A self-styled digital drifter, Taiwan-born artist Cheang Shu-lea (鄭淑麗) is a figure of mystery in the international contemporary art scene. From her queer and sexual politics-orientated feature films like Fresh Kill (1993) and IKU (2000), conceptual installation pieces like Bowling Alley (1995) and Brandon (1998), to popular art projects such as Baby Love, which is on display at the National Taiwan Museum of Fine Arts (國立台灣美術館) until today, Cheang is a cultural seer who easily reads the pulse of contemporary times and expresses her findings in provocative and enthralling art.
After graduating from National Taiwan University's history department, Cheang moved to New York to study filmmaking, and called the Big Apple home for over 20 years. A filmmaker and visual artist since the beginning of the 1980s, Cheang's early film works were informed by the East Coast art scene's avant-garde approach to multicultural and multi-sexual issues. "Be it sexual politics or ethnic exploration, I start from my own life experiences as an outsider in the country. But I never make the works a personal expression. I look back from a critical distance," Cheang said.
In the late 1980s, Cheang was a member of the Paper Tiger Television collective in New York, a movement that drove media activism, and in the early 1990s she embraced the Internet for its infinite possibilities of artistic expression.
In 1995, Cheang created the Bowling Alley at the Walker Art Center in the US, in which she examined the interaction between virtual and real spaces by connecting a bowling alley, the museum and a Web site. Through integrating the transition of information from social spaces onto the private monitor, the artist debunked the question of whether the Internet is a public or a private domain.
In 1998, the Guggenheim Museum, New York, chose Cheang to make its first commissioned digital art work, the Brandon project, a Web site and interactive installation completed with the help of programmers and designers. The work tackles issues of gender and identity on the Internet and looks at the erosion of the distinction between a real body and a virtual body.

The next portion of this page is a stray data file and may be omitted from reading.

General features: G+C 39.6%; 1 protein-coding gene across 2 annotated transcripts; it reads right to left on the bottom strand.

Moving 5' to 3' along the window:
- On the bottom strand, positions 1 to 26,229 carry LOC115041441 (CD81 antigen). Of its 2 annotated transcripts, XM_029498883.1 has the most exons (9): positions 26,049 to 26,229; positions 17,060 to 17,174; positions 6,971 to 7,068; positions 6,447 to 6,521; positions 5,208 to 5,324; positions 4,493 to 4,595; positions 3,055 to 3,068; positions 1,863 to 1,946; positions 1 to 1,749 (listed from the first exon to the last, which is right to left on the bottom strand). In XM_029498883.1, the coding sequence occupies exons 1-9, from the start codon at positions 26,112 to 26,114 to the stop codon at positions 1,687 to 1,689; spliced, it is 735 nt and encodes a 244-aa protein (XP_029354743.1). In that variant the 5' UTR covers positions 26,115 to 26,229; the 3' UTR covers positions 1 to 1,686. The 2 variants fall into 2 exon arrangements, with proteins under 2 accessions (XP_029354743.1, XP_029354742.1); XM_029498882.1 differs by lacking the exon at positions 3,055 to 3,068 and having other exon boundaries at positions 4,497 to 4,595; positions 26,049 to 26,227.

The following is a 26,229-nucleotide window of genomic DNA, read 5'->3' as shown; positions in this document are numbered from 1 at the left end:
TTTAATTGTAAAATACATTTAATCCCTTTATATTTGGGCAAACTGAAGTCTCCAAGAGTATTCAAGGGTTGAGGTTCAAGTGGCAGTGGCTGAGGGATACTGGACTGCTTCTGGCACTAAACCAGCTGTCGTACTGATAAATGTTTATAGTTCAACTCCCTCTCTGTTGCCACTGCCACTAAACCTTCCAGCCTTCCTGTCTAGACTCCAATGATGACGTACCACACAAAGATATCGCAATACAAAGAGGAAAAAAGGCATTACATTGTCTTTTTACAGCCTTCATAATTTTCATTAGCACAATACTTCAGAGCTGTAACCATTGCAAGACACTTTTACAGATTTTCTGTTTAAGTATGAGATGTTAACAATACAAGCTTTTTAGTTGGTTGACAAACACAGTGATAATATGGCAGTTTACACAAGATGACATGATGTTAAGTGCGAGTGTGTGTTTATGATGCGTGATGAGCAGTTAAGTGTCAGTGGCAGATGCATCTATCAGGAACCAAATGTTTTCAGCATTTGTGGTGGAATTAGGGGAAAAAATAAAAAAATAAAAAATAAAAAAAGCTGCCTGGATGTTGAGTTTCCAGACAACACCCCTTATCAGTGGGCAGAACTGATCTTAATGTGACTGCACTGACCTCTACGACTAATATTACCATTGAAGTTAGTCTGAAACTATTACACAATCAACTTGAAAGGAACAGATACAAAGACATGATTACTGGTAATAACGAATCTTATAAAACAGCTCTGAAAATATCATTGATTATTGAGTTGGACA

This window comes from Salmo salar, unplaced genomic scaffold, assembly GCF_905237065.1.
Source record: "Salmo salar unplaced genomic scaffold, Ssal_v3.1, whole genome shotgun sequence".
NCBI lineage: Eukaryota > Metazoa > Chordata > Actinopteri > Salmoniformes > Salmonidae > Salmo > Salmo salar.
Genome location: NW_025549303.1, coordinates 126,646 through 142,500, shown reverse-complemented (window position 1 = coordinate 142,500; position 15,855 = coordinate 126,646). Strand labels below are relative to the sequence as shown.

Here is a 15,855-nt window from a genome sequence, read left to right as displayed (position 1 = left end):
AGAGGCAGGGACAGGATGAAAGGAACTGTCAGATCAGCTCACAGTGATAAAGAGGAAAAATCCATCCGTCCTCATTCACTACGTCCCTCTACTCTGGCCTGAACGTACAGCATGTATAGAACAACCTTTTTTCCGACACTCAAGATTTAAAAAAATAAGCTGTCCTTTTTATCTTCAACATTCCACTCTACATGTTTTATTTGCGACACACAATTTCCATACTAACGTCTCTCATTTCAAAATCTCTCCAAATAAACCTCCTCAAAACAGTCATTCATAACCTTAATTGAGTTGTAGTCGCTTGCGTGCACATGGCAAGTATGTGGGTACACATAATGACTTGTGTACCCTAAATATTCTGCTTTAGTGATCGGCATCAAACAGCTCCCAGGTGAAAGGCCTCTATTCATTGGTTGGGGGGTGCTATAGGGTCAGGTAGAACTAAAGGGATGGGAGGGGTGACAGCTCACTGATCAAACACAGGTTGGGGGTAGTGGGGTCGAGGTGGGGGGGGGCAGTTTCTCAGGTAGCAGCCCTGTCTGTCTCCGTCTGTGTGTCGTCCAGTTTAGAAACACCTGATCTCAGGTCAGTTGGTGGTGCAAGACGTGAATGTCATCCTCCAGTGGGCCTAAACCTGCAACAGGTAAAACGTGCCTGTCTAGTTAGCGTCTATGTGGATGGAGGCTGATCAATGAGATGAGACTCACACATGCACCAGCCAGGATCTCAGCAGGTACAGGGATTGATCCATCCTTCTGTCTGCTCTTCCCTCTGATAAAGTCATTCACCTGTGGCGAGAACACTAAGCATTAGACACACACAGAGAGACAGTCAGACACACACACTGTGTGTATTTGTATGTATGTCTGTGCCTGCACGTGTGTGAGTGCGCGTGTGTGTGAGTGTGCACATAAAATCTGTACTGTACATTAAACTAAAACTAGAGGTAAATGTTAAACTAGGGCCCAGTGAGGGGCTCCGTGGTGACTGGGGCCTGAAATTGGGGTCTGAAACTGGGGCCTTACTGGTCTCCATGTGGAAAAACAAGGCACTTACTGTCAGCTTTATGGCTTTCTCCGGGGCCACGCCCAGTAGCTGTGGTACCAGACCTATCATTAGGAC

"In my digital works, you can see the network's culture evolve with time," Cheang said of her Net art.
Though Cheang works mostly with museums that she believes have greater access to the general public, the subversive and provocative nature of her work often sends bureaucratic art institutions into a panic.
"I always run into censorship problems. The Bowling Alley project was asked to bear a warning by the museum saying, "This site contains mature subject matter. Discretion is advised." And the sex channel project MILK [currently on display at IT Park (
In Cheang's view, whatever is displayed on the Internet is part and parcel of the network's culture and that includes sexual imagery. "Have we not been bombarded ... with sexual images in daily life?" she quipped.
Sex is the perennial theme in Cheang's art. Her Japanese sci-fi pornographic film IKU grabbed the attention of the local art scene and was subject to intense publicity in Japan. Screened in Paris for a year, IKU made Cheang a welcome heroine for liberal activists. "I don't need to pay at all in all the sex clubs in Paris," Cheang laughed.